Would you rather spend the rest of your life on a battlefield or in a garden? Too many people buy into the vision of divorce as a fight, where strategy rises to the level of damaging gamesmanship. The inevitable changes that divorce brings do not necessarily have to be destructive. Focus on what you can create, instead of what you might risk, lose or destroy. Families with complicated financial issues, like business ownership, complex estate or tax planning, multiple homes, and of course, any family with children, have enough at stake for it to make more sense to cultivate instead of abandoning your relationship with your spouse. The word “stake” refers directly to land and planning for upward growth. Think of your divorce as a garden. Stake your claim and plan for progress.
As any dedicated gardener will tell you, it’s hard work to get any results, let alone good results. The same applies to your divorce. You will not have complete control over the growth of your plantings or those which come along unexpectedly, like weeds or greenery that you just were not expecting to see sprouting. You will make tough choices about what goes where and what you might have to let go. Once in a while, you might have to uproot something that you thought was in a good spot. Sometimes, despite your best efforts, plants die.
The best results come with advance planning and careful selection of what you put into your divorce. In figuring out what your family needs for its long term happiness, prioritizing instant gratification or short term solutions might not be the best idea. It’s like planting annuals in a garden. They look nice for a short period of time, and glamorize a garden with showy flowers and give you a sense of self-satisfaction after you spend a day getting your hands into the dirt. By definition, though, they don’t last. It’s a little harder to plant trees, bushes and perennials but consider the long-term rewards. You may have to wait a while to see the results of planting perennial plants, trees and bushes, but your efforts will return in future years. Similarly, think ahead and look for financial and custody arrangements that help you flourish for years. You are going to have to get your hands dirty to get results and you might not like everything you find below the surface. Enlist the help of experts who can help you, like financial planners, tax advisors, therapists and coaches. Knowledge and collective experience are powerful. Take charge and dig in.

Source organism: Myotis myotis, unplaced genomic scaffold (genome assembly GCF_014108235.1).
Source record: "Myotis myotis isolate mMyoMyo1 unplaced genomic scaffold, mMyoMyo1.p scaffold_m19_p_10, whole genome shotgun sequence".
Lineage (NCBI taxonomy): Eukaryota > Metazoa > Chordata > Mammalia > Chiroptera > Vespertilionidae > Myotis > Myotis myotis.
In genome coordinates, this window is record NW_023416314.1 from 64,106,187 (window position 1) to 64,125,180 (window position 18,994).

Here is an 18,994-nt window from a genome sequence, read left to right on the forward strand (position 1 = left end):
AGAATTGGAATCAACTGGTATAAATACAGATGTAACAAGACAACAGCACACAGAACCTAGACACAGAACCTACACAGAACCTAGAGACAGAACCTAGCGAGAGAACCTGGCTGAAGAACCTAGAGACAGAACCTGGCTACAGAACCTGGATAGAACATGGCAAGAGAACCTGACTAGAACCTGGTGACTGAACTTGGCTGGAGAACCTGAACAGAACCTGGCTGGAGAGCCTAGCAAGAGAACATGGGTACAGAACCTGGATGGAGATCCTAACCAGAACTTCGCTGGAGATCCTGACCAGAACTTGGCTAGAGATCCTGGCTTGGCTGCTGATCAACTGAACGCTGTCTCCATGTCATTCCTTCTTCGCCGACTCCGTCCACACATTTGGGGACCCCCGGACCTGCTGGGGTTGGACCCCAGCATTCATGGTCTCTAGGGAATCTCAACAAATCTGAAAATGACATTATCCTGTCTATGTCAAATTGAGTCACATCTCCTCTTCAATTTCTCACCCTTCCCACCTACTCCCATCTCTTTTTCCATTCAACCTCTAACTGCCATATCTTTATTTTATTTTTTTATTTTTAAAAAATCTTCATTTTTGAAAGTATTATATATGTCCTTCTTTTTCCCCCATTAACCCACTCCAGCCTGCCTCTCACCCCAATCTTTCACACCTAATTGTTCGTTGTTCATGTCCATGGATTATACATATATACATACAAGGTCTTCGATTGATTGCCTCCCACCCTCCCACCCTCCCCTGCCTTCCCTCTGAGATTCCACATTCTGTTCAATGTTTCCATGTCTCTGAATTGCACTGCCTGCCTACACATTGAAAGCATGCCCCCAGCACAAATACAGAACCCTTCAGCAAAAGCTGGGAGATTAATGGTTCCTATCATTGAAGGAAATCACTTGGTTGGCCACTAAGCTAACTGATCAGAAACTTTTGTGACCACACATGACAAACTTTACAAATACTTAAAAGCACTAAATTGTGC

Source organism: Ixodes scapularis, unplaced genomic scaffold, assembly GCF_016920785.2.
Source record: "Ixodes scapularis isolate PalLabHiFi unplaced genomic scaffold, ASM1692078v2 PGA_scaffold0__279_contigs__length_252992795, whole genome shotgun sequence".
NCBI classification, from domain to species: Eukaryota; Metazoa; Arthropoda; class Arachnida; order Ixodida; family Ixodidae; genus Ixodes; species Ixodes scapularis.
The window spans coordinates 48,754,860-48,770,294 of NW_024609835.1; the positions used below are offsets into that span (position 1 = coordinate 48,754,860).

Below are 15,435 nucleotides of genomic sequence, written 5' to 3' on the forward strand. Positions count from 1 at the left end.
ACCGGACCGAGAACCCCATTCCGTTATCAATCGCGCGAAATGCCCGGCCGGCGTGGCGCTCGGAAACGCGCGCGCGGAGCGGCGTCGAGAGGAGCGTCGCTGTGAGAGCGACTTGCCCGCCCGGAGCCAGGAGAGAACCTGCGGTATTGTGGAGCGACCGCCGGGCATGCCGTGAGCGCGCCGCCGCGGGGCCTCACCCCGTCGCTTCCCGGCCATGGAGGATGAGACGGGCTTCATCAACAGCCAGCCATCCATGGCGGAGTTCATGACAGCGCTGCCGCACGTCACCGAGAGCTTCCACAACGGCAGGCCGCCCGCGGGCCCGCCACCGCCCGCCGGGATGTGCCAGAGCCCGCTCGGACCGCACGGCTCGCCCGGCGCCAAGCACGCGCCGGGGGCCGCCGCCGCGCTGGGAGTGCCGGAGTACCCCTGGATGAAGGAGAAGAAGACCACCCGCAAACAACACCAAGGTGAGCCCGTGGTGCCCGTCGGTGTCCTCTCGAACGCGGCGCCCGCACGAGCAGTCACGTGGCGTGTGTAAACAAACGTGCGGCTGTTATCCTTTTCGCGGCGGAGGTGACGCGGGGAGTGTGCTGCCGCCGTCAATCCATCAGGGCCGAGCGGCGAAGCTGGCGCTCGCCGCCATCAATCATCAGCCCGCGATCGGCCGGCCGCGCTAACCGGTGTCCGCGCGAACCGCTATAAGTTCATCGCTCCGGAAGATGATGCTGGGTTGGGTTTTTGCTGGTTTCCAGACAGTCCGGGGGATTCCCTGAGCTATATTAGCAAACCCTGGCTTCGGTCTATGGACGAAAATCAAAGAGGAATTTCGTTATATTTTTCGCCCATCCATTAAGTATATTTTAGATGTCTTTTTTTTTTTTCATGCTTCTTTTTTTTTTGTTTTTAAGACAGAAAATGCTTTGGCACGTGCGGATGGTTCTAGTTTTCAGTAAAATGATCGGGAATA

If you have questions about how to protect your family in the future, and see it grow in a way that you enjoy, call us at Lesnevich, Marzano-Lesnevich & Trigg, LLC.
Please follow Amanda on Twitter @AmandaFamilyLaw. Photos via Flickr.